Lacking Natural Simplicity

Random musings on books, code, and tabletop games.

Consistent Game Worlds and Levels of Detail

It is easier to create a consistent game world if it is not too detailed, and it is arguably easier to start playing in such a world, since each roleplaying game group will create their own vision of the world with their own details, and will feel a greater connection to the world and it's unfolding history. However, if game play generates additional detail (as opposed to simply generating new history) then inconsitences can arise. This is not a problem for gamers who don't care about details at all, but most care at least a little about the details: they don't want taverns to switch from one side of the river to another, for instance.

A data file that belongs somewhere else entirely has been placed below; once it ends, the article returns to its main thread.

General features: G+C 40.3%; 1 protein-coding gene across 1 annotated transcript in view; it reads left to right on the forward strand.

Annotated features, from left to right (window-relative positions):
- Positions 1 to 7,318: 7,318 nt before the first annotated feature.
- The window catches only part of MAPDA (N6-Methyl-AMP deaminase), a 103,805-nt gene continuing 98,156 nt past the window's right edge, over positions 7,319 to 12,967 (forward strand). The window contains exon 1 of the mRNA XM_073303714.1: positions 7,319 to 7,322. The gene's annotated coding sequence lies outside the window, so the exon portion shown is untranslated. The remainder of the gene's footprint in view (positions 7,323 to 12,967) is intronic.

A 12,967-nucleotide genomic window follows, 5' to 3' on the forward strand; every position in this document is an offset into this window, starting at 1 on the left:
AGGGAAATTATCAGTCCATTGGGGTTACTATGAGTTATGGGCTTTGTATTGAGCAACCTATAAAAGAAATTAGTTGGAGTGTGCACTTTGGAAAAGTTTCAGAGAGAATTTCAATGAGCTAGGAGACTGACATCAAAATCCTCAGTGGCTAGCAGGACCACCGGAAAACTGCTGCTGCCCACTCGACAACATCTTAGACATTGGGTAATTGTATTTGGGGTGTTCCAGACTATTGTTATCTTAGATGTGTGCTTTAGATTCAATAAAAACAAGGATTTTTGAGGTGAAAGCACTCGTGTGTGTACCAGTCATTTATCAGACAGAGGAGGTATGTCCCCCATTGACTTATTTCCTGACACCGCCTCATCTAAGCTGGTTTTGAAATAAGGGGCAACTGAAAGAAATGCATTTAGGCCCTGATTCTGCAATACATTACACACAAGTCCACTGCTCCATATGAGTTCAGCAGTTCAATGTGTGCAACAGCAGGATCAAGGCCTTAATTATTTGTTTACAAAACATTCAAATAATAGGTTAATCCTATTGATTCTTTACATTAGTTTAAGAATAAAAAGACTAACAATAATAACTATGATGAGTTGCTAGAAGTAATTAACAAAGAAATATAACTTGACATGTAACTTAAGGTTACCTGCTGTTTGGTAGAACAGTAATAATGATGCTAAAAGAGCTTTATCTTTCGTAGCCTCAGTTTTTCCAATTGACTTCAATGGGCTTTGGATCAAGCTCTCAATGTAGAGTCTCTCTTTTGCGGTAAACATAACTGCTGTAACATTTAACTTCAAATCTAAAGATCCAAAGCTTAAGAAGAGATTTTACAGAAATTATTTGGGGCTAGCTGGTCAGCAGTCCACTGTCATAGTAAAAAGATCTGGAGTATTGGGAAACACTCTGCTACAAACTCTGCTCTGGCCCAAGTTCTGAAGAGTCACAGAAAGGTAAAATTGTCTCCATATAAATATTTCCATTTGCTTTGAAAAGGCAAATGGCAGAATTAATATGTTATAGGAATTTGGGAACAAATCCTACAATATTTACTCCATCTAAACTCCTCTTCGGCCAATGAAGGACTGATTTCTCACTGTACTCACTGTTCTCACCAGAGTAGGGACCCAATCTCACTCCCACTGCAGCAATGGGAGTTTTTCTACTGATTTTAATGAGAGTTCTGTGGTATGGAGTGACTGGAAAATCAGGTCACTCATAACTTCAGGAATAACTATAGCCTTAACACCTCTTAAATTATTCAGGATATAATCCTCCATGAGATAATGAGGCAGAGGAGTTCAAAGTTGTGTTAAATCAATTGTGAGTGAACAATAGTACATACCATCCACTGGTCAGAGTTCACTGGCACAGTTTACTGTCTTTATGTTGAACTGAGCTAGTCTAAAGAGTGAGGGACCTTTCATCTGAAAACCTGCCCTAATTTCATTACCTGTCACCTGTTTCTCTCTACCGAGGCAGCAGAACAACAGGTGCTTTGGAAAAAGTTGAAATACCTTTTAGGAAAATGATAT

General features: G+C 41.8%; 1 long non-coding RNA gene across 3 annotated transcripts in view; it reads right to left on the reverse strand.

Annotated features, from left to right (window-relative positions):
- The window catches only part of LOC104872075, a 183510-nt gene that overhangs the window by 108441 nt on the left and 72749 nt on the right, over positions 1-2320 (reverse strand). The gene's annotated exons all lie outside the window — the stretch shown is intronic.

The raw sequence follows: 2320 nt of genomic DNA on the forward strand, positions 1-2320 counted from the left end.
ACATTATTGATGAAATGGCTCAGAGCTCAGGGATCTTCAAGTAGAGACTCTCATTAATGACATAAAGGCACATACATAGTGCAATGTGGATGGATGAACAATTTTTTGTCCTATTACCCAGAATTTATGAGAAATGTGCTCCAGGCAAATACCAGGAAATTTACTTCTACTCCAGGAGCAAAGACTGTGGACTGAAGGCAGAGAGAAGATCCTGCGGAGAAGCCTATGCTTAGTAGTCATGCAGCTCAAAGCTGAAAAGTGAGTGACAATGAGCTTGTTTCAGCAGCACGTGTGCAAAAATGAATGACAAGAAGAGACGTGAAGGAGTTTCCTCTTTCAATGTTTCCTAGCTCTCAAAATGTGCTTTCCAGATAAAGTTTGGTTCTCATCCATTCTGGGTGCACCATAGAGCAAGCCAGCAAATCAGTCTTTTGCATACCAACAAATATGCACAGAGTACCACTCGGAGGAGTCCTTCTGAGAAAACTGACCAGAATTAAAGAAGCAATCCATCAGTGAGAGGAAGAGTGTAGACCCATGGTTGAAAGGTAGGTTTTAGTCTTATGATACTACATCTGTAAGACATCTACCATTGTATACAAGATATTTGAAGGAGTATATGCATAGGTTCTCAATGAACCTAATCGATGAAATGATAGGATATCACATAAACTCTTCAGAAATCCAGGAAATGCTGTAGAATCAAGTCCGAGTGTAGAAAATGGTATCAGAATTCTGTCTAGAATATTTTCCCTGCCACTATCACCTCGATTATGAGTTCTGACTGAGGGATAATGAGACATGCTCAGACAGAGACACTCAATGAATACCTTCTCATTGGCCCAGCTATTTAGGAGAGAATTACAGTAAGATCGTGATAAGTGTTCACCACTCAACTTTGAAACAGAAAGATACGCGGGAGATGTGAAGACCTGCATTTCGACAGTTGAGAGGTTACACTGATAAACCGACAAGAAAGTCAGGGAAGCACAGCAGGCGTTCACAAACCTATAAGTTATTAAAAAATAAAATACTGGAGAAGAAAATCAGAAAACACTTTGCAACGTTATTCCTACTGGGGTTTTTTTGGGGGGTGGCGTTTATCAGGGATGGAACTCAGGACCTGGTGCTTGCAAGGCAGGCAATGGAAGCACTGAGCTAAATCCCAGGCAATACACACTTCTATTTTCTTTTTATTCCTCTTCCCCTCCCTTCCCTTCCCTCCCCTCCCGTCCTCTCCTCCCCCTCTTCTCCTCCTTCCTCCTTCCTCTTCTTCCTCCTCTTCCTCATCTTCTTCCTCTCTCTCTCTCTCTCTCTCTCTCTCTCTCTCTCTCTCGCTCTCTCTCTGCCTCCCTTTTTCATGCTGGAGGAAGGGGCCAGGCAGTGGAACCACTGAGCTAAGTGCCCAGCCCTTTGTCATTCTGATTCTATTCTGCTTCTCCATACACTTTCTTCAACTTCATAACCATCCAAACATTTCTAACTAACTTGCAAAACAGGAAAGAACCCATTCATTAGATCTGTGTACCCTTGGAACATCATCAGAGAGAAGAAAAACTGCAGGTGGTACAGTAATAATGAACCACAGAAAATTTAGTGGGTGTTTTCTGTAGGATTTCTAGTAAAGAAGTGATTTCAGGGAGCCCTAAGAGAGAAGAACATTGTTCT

When gaming in more detailed worlds, the gamers have to expend more effort up front to work within the details: learning how Tékumel societies work, or the religions of the Lunar Empire of Glorantha, but the additional detail can add depth to the roleplaying experience and can provide additional inspiration for the game. How can such detail be best presented to prevent the gamer from becoming overloaded and turned away by the detail? Is it possible to present things in such a way that there is as little up front work for the gamer to start playing in a detailed world as an undetailed world, and can the continuing effort of working within the details be kept close to the level of effort required to play in an undetailed world?

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